By Audra Hedberg, PHR, PHRca, SHRM-CP, Senior Compliance Consultant at Trüpp
It’s been a productive week, and you’re just a few hours from sailing into the perfect weekend when you hear a knock at your door. A sense of dread washes over you as an employee steps into your office to file a complaint alleging harassment in the workplace. Whether it’s your first time dealing with this kind of complaint, or you’re all too familiar, you jump into action and begin to investigate, knowing that the slightest error could be devastating to your company. Avoid these common missteps when conducting workplace investigations.
1. Waiting too long to conduct the investigation
Complaints that require investigations need to be dealt with immediately. Employers cannot ask the employee to “put it in writing” to gain time to start the investigation. Ignoring complaints or putting it off because you feel the complaint is petty or without merit could put your organization at risk. While it is best practice to get complaints in writing, when possible, employers cannot require this as a condition of starting an investigation. Always take verbal complaints seriously by acting promptly.
2. Allowing the accused to remain in the workplace
While not all complaints warrant suspension of the accused after a complaint is received, employers should strongly consider a leave of absence or suspension if the complaint alleges egregious misconduct. When there is a complaint of harassment, for example, the employer must take adequate measures to keep the parties separated to prevent the alleged activity from recurring. Doing so will assist in providing a layer of protection for employers should a lawsuit occur and helps to maintain the integrity of the investigation.
3. Choosing the wrong person to conduct the investigation
Investigators should be objective, impartial, unbiased, uninvolved, and adequately trained to handle investigations. If your internal Human Resources employees or those generally assigned to conduct investigations have any actual or perceived interest in the parties involved, employers should strongly consider outside help from experienced professionals who can lead an unbiased investigation. If you choose to outsource the investigation, many Human Resource professionals will work alongside internal or external counsel to keep the investigation privileged. Hiring an Human Resource professional typically reduces your legal costs.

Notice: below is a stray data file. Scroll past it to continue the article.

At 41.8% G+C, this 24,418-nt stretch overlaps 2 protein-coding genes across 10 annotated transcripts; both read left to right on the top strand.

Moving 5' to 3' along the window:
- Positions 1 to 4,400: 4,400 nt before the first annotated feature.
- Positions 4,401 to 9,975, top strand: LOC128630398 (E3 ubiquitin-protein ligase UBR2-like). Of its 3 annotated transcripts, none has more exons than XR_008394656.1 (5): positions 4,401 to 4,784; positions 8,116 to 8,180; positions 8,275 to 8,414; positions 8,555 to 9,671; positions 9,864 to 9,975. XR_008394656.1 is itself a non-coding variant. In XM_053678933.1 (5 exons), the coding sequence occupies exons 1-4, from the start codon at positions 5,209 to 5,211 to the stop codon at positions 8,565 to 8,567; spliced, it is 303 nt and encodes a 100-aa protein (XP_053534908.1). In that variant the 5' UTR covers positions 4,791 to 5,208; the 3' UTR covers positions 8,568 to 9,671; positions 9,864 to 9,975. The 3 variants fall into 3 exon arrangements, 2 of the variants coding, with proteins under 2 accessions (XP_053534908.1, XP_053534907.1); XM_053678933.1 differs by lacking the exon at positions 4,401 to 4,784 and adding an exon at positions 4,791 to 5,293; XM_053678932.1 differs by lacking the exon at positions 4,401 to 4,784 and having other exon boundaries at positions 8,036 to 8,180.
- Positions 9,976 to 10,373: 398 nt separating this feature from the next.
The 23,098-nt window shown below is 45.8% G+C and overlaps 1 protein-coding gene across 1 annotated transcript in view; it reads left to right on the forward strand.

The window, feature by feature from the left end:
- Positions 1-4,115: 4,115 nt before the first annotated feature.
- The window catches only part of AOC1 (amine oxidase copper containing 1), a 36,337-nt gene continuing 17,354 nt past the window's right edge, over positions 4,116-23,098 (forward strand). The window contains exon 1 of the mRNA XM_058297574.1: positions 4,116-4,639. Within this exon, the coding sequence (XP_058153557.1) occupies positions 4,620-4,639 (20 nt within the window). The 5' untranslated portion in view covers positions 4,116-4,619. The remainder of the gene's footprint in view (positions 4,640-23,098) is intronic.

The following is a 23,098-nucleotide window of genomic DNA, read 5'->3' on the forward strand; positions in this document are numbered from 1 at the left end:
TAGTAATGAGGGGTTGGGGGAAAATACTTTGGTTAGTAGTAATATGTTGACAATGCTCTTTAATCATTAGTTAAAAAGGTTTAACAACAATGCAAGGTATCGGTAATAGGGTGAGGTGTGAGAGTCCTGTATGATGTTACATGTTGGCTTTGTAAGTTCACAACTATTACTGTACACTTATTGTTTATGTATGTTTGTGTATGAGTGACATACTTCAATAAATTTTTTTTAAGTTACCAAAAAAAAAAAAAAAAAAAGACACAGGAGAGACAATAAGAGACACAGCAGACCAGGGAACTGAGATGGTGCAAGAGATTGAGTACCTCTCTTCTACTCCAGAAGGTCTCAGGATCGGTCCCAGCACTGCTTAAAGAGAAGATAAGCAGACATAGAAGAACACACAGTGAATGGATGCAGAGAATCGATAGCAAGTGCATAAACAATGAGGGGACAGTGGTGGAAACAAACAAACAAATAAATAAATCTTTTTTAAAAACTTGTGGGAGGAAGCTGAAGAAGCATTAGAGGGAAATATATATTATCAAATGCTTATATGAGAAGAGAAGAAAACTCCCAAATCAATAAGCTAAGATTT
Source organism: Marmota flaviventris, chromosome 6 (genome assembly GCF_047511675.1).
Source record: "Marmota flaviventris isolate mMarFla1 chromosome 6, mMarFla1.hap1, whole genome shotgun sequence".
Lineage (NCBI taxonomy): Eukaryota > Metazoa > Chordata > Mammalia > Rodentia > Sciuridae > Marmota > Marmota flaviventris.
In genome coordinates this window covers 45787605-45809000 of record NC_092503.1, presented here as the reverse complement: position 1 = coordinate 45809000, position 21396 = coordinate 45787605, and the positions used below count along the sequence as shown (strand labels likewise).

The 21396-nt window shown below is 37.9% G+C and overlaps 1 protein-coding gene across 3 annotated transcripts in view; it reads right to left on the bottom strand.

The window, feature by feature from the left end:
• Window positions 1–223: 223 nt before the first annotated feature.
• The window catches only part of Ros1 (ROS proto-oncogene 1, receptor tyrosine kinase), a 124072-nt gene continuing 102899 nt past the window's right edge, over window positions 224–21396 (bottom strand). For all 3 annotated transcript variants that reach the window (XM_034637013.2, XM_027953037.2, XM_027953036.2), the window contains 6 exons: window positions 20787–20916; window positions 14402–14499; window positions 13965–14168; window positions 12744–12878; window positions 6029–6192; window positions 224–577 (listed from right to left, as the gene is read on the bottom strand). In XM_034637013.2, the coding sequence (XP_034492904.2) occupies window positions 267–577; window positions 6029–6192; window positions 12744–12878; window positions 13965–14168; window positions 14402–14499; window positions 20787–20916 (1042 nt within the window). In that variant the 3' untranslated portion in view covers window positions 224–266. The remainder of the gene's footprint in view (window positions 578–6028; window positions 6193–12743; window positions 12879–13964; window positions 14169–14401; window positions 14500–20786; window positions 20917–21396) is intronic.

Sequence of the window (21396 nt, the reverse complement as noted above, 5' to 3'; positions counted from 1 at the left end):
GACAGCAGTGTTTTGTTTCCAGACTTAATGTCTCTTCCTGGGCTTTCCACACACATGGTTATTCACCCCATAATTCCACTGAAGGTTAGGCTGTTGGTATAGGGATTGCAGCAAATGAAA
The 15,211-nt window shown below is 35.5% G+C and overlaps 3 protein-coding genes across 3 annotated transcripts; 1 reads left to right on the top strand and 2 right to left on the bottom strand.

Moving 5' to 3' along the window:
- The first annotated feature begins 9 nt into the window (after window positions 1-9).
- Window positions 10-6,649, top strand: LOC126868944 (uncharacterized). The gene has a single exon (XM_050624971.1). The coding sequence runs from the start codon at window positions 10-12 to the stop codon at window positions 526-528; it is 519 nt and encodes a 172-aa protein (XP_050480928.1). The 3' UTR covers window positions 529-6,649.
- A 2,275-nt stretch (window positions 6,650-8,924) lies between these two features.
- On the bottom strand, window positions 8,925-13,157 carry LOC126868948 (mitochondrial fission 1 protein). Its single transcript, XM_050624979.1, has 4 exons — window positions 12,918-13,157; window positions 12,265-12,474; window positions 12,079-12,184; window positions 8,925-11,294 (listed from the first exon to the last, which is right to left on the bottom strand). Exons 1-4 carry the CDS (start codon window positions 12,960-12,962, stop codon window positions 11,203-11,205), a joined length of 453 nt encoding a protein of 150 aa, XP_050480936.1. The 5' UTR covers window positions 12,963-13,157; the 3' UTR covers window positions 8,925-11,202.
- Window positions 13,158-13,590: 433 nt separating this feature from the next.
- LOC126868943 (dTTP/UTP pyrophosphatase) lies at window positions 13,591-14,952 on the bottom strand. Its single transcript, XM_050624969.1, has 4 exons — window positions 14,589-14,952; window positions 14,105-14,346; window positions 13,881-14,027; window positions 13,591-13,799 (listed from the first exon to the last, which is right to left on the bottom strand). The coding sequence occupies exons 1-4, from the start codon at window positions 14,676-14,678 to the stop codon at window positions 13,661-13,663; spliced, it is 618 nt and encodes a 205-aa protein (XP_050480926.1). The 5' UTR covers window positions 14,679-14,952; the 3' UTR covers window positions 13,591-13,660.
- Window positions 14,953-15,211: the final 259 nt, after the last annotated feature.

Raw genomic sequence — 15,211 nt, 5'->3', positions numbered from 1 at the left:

4. Making legal conclusions
Once all the facts are collected, and interviews are complete, investigators should review all of the evidence and reach a conclusion for each allegation. Base the decision on the evidence collected, policy or procedure violations, and whether the conduct was appropriate for the workplace. Never include a legal conclusion such as “harassment occurred“; leave legal findings up to a judge and jury should a lawsuit occur.
5. Not taking action after the investigation or following up with complaining employee
At a bare minimum, it’s essential to follow up with both the person who filed the complaint and the accused once the investigation is complete. Take the appropriate action relevant to the findings, whether that be termination, corrective action, required training, or other remedies, all of which must be in line with the level of misconduct and aligned with the company’s disciplinary guidelines. It’s important to note that no one, including witnesses or the person who complained, should be told what disciplinary action was taken. Finally, once the investigation is closed out, check in with the person that initiated the complaint to ensure there aren’t any other issues or retaliation concerns that require follow up.
Handling harassment complaints is never easy, regardless of your level of experience. Reduce employee risk by ensuring your organization has a harassment policy with a clear reporting pathway and investigation procedure in place. Follow up immediately to any harassment complaint and maintain a strict chain of custody by documenting all conversations and actions taken.